Today Caroline Baum tweeted:
Krugman is being nice to Bernanke, perhaps sensing BB will be his boss in the near future?
She was referring to PK´s column at the NYT:
For one important subtext of all the recent bubble rhetoric is the demand that Mr. Bernanke and his colleagues stop trying to fight mass unemployment, that they must cease and desist their efforts to boost the economy or dire consequences will follow. In fact, however, there isn’t any case for believing that we face any broad bubble problem, let alone that worrying about hypothetical bubbles should take precedence over the task of getting Americans back to work. Mr. Bernanke should brush aside the babbling barons of bubbleism, and get on with doing his job.
But Krugman gets it ‘wrong’ being ‘nice’, because Bernanke deserves a lot of flak.
Catherine Johnson sent me this presentation from late 2006 by UC Santa Barbara professor Henning Bohn: “Ben Bernanke at the Federal Reserve: What Can We Expect?”
How will he run the Federal Reserve? Easy to answer: Read his writings!
Do the academic writings matter? – Yes, for credibility. And in New Keynesian theory Credibility is crucial.
So I decided to take a look at Bernanke´s writings and advice given.
It has been well established that in late 2007 and 2008 the Fed was very worried about the inflationary impact of rising oil prices. As late as June 2008 the Fed was thinking that soon interest rates would have to be increased. That was a major reason behind the tight monetary policy being pursued, which is reflected in nominal spending falling below trend. The contractionary impact of both the house price fall (which peaked in early 2006) and oil prices took second fiddle to Bernanke´s inflation (targeting) concerns.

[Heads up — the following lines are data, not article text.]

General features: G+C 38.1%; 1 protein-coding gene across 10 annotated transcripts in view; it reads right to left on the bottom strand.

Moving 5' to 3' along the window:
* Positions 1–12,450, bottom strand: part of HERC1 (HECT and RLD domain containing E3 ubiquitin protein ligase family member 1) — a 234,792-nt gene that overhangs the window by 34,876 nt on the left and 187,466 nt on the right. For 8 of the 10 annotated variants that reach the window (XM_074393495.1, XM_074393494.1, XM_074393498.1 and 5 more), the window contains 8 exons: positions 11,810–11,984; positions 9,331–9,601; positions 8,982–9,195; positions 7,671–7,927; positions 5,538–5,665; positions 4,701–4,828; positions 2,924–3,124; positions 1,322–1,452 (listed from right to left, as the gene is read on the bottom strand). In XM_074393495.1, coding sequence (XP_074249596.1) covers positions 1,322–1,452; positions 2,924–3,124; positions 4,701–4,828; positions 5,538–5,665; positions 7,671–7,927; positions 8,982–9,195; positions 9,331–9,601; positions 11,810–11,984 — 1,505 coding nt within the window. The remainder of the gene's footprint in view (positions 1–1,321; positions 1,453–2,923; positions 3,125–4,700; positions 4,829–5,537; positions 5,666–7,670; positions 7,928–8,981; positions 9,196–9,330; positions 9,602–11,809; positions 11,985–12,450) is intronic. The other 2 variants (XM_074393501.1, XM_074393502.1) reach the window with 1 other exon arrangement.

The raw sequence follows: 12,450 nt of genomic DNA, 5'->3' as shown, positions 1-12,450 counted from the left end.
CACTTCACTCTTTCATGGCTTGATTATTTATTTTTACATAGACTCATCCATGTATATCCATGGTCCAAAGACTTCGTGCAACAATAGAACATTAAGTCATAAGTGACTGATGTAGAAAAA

Interestingly, in a paper written with Mark Gertler and Mark Watson in 1997: Systematic Monetary Policy and the Effects of Oil Price Shocks, he said:
Substantively, our results suggest that an important part of the effect of oil price shocks on the economy results not from the change in oil prices, per se, but from the resulting tightening of monetary policy.
This finding may help to explain the apparently large effects of oil price changes found by Hamilton and many others.
Likely the Fed didn´t think it was tightening because until April 2008 the FF rate was being reduced. But even here Bernanke knew better because in 2003 in a speech celebrating Milton Friedman he said:
Do contemporary monetary policymakers provide the nominal stability recommended by Friedman? The answer to this question is not entirely straightforward. As I discussed earlier, for reasons of financial innovation and institutional change, the rate of money growth does not seem to be an adequate measure of the stance of monetary policy, and hence a stable monetary background for the economy cannot necessarily be identified with stable money growth. Nor are there other instruments of monetary policy whose behavior can be used unambiguously to judge this issue, as I have already noted. In particular, the fact that the Federal Reserve and other central banks actively manipulate their instrument interest rates is not necessarily inconsistent with their providing a stable monetary background, as that manipulation might be necessary to offset shocks that would otherwise endanger nominal stability.
Ultimately, it appears, one can check to see if an economy has a stable monetary background only by looking at macroeconomic indicators such as nominal GDP growth and inflation. On this criterion it appears that modern central bankers have taken Milton Friedman’s advice to heart.